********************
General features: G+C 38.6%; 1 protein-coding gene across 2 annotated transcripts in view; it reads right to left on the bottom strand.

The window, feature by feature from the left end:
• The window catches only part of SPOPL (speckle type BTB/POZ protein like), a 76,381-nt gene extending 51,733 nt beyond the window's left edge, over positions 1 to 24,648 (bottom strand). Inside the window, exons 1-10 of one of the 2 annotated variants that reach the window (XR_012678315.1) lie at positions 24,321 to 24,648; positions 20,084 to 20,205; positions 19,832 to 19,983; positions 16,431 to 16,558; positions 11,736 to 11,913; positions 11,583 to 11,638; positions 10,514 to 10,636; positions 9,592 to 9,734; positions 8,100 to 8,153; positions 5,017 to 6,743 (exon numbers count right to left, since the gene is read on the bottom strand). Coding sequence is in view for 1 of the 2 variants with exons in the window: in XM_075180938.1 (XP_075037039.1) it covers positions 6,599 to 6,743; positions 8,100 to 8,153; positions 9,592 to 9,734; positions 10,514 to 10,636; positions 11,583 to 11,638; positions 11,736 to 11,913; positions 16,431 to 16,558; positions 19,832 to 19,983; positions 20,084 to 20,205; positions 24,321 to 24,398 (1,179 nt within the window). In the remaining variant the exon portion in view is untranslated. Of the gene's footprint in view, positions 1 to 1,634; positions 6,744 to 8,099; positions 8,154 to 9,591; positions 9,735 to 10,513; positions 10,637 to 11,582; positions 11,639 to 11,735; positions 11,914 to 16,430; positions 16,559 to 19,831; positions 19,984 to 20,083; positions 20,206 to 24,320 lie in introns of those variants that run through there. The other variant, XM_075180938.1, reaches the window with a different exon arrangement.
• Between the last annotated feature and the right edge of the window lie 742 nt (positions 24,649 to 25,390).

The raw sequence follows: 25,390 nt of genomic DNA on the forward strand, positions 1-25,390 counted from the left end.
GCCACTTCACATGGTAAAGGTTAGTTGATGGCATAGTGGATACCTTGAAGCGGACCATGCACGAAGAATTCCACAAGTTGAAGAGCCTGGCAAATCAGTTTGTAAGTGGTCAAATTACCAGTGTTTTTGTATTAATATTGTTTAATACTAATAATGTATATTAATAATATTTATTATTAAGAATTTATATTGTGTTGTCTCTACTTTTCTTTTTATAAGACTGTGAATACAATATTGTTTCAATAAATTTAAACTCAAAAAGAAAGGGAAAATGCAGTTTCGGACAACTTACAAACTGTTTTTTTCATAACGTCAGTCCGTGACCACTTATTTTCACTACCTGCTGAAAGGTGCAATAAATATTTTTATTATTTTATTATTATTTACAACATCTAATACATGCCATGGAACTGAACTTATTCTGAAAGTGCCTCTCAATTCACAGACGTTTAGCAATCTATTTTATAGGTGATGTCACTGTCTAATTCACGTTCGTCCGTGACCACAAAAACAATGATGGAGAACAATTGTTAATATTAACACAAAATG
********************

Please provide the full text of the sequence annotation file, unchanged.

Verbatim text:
General features: G+C 38.6%; 1 protein-coding gene across 2 annotated transcripts in view; it reads right to left on the bottom strand.

The window, feature by feature from the left end:
• The window catches only part of SPOPL (speckle type BTB/POZ protein like), a 76,381-nt gene extending 51,733 nt beyond the window's left edge, over positions 1 to 24,648 (bottom strand). Inside the window, exons 1-10 of one of the 2 annotated variants that reach the window (XR_012678315.1) lie at positions 24,321 to 24,648; positions 20,084 to 20,205; positions 19,832 to 19,983; positions 16,431 to 16,558; positions 11,736 to 11,913; positions 11,583 to 11,638; positions 10,514 to 10,636; positions 9,592 to 9,734; positions 8,100 to 8,153; positions 5,017 to 6,743 (exon numbers count right to left, since the gene is read on the bottom strand). Coding sequence is in view for 1 of the 2 variants with exons in the window: in XM_075180938.1 (XP_075037039.1) it covers positions 6,599 to 6,743; positions 8,100 to 8,153; positions 9,592 to 9,734; positions 10,514 to 10,636; positions 11,583 to 11,638; positions 11,736 to 11,913; positions 16,431 to 16,558; positions 19,832 to 19,983; positions 20,084 to 20,205; positions 24,321 to 24,398 (1,179 nt within the window). In the remaining variant the exon portion in view is untranslated. Of the gene's footprint in view, positions 1 to 1,634; positions 6,744 to 8,099; positions 8,154 to 9,591; positions 9,735 to 10,513; positions 10,637 to 11,582; positions 11,639 to 11,735; positions 11,914 to 16,430; positions 16,559 to 19,831; positions 19,984 to 20,083; positions 20,206 to 24,320 lie in introns of those variants that run through there. The other variant, XM_075180938.1, reaches the window with a different exon arrangement.
• Between the last annotated feature and the right edge of the window lie 742 nt (positions 24,649 to 25,390).

The raw sequence follows: 25,390 nt of genomic DNA on the forward strand, positions 1-25,390 counted from the left end.
GCCACTTCACATGGTAAAGGTTAGTTGATGGCATAGTGGATACCTTGAAGCGGACCATGCACGAAGAATTCCACAAGTTGAAGAGCCTGGCAAATCAGTTTGTAAGTGGTCAAATTACCAGTGTTTTTGTATTAATATTGTTTAATACTAATAATGTATATTAATAATATTTATTATTAAGAATTTATATTGTGTTGTCTCTACTTTTCTTTTTATAAGACTGTGAATACAATATTGTTTCAATAAATTTAAACTCAAAAAGAAAGGGAAAATGCAGTTTCGGACAACTTACAAACTGTTTTTTTCATAACGTCAGTCCGTGACCACTTATTTTCACTACCTGCTGAAAGGTGCAATAAATATTTTTATTATTTTATTATTATTTACAACATCTAATACATGCCATGGAACTGAACTTATTCTGAAAGTGCCTCTCAATTCACAGACGTTTAGCAATCTATTTTATAGGTGATGTCACTGTCTAATTCACGTTCGTCCGTGACCACAAAAACAATGATGGAGAACAATTGTTAATATTAACACAAAATG